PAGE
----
Brian Snyder, Pool, FIle, Associated Press
BETHESDA, Md. — R. Sargent Shriver, the Kennedy in-law whose career included directing the Peace Corps, fighting the War on Poverty and, less successfully, running for office, died Tuesday. He was 95.
Shriver, who announced in 2003 that he had Alzheimer's disease, had been hospitalized for several days. The family said he died surrounded by those he loved.
His death came less than two years after his wife, Special Olympics founder Eunice Kennedy Shriver, who died Aug. 11, 2009, at age 88. The Kennedy family suffered a second blow that same month when Sen. Edward Kennedy died.
Speaking outside Suburban Hospital in Maryland, Anthony Kennedy Shriver, said his father was "with my mom now," and called his parents' marriage a great love story.
At Eunice Shriver's memorial service, their daughter Maria Shriver said her father let her mother "rip and he let her roar, and he loved everything about her." He attended in a wheelchair.
The handsome Shriver was often known first as an in-law — brother-in-law of President John F. Kennedy and, late in life, father-in-law of California Gov. Arnold Schwarzenegger.
But his achievements were historic in their own right and changed millions of lives: the Peace Corps' first director and the leader of President Lyndon Johnson's "War on Poverty," out of which came such programs as Head Start and Legal Services.
President Barack Obama called Shriver "one of the brightest lights of the greatest generation."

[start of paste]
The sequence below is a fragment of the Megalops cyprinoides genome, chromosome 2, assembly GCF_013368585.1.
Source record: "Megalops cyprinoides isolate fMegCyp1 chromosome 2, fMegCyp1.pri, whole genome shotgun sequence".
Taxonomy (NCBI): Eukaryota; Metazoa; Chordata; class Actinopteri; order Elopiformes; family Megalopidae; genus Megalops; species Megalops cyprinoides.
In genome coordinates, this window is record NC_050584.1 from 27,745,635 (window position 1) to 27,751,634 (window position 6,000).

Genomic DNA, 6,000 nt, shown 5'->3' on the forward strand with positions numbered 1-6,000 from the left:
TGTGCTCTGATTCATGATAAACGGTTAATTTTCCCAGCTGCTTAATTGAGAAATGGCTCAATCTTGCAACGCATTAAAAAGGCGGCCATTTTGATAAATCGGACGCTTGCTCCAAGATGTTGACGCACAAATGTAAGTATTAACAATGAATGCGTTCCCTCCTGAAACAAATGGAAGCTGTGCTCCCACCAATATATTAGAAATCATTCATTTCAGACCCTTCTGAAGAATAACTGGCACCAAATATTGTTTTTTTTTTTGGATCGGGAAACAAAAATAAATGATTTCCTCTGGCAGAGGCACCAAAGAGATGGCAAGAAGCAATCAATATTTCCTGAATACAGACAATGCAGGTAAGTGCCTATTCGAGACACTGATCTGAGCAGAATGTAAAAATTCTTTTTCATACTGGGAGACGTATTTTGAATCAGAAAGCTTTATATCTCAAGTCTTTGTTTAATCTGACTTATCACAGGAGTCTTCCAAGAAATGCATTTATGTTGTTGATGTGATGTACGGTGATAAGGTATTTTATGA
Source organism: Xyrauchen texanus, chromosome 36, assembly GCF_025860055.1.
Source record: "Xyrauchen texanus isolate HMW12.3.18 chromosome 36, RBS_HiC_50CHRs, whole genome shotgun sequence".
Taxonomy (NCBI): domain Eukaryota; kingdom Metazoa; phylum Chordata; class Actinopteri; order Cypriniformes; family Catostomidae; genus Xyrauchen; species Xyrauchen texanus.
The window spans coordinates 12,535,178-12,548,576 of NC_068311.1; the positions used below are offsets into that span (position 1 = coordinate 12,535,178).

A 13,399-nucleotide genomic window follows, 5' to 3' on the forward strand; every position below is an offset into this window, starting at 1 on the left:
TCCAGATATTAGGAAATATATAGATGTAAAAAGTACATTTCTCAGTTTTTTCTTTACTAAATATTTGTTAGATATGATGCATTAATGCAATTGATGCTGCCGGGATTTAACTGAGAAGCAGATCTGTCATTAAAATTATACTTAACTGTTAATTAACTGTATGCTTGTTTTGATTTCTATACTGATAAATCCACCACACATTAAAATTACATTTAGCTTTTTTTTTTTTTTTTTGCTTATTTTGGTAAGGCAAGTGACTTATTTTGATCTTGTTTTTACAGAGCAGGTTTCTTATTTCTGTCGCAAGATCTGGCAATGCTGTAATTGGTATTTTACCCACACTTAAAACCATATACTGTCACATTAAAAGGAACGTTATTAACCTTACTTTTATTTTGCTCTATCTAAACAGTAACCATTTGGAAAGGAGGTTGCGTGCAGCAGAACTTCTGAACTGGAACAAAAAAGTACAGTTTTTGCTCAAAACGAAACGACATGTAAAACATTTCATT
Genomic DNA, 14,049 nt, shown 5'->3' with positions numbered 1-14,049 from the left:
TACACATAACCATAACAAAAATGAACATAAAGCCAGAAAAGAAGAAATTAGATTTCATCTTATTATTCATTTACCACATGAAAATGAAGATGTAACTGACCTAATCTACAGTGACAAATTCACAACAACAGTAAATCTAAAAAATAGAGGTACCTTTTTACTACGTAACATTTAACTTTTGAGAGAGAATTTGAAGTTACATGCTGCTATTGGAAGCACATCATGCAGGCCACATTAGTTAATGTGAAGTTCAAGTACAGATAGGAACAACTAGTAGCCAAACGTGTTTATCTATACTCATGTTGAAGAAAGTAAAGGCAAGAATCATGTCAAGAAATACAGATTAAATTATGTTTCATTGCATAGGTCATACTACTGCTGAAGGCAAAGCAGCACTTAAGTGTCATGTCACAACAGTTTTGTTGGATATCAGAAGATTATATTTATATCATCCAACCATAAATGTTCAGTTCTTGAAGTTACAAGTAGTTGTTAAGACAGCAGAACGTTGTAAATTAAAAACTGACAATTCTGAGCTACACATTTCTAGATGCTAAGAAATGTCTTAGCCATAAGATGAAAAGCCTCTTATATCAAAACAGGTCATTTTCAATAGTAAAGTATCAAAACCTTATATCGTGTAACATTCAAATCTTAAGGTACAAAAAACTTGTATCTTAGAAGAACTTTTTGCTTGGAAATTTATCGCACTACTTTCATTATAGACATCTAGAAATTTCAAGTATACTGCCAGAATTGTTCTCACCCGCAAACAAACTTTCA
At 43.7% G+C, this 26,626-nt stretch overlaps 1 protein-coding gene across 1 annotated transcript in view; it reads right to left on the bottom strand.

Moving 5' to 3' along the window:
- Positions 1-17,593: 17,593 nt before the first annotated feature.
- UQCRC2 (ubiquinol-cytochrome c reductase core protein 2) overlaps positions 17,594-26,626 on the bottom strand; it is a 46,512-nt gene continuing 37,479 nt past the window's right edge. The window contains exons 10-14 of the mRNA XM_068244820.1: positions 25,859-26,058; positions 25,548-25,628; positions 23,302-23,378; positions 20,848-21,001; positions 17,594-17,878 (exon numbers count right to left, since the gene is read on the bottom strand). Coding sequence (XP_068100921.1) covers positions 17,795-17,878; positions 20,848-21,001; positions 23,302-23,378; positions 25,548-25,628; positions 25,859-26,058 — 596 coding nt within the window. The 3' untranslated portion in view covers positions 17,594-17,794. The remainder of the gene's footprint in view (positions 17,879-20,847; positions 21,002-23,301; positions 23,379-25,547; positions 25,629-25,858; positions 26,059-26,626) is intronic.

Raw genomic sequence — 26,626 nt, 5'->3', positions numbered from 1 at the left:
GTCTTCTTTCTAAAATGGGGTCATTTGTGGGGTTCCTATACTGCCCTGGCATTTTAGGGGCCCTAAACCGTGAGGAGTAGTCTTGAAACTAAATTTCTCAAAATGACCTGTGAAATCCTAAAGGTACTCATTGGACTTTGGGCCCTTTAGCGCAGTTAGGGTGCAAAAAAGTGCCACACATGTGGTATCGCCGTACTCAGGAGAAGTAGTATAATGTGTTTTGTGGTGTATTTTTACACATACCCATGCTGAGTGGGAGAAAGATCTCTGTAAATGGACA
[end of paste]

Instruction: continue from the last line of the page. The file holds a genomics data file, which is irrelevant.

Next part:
"Over the course of his long and distinguished career, Sarge came to embody the idea of public service," Obama said in a statement.
Within the family, Shriver was sometimes relied upon for the hardest tasks. When Jacqueline Kennedy needed the funeral arranged for her assassinated husband, she asked her brother-in-law.
"He was a man of giant love, energy, enthusiasm, and commitment," the Shriver family said in a statement. "He lived to make the world a more joyful, faithful, and compassionate place. He centered everything on his faith and his family. He worked on stages both large and small but in the end, he will be best known for his love of others. "
In public, Shriver spoke warmly of his famous in-laws, but the private relationship was often tense. As noted in Scott Stossel's "Sarge," an authorized 2004 biography, he was a faithful man amid a clan of womanizers, a sometimes giddy idealist labeled "the house Communist" by the family. His willingness to work for Johnson was seen as betrayal by some family members.
The Kennedys granted him power, but also withheld it. He had considered running for governor of Illinois in 1960, only to be told the family needed his help for John Kennedy's presidential campaign. Hubert Humphrey considered him for running mate in the 1968 election, but resistance from the Kennedys helped persuade Humphrey to change his mind.
When Shriver finally became a candidate, the results were disastrous: He was George McGovern's running mate in the 1972 election, but the Democrats lost in a landslide to President Richard M. Nixon.
Four years later, Shriver's presidential campaign ended quickly, overrun by a then-little-known Georgia governor named Jimmy Carter.
Although known for his Kennedy connections, Shriver, born in 1915, came from a prominent old Maryland family. His father was a stockbroker, but he lost most of his money in the crash of 1929.
Shriver went on a scholarship to Yale, then went on to Yale Law School. He served in the Navy in the Pacific during World War II.
Returning home, he became an assistant editor at Newsweek magazine. About this time, too, he met Eunice Kennedy and was immediately taken by her. They married in 1953 in New York's St. Patrick's Cathedral.
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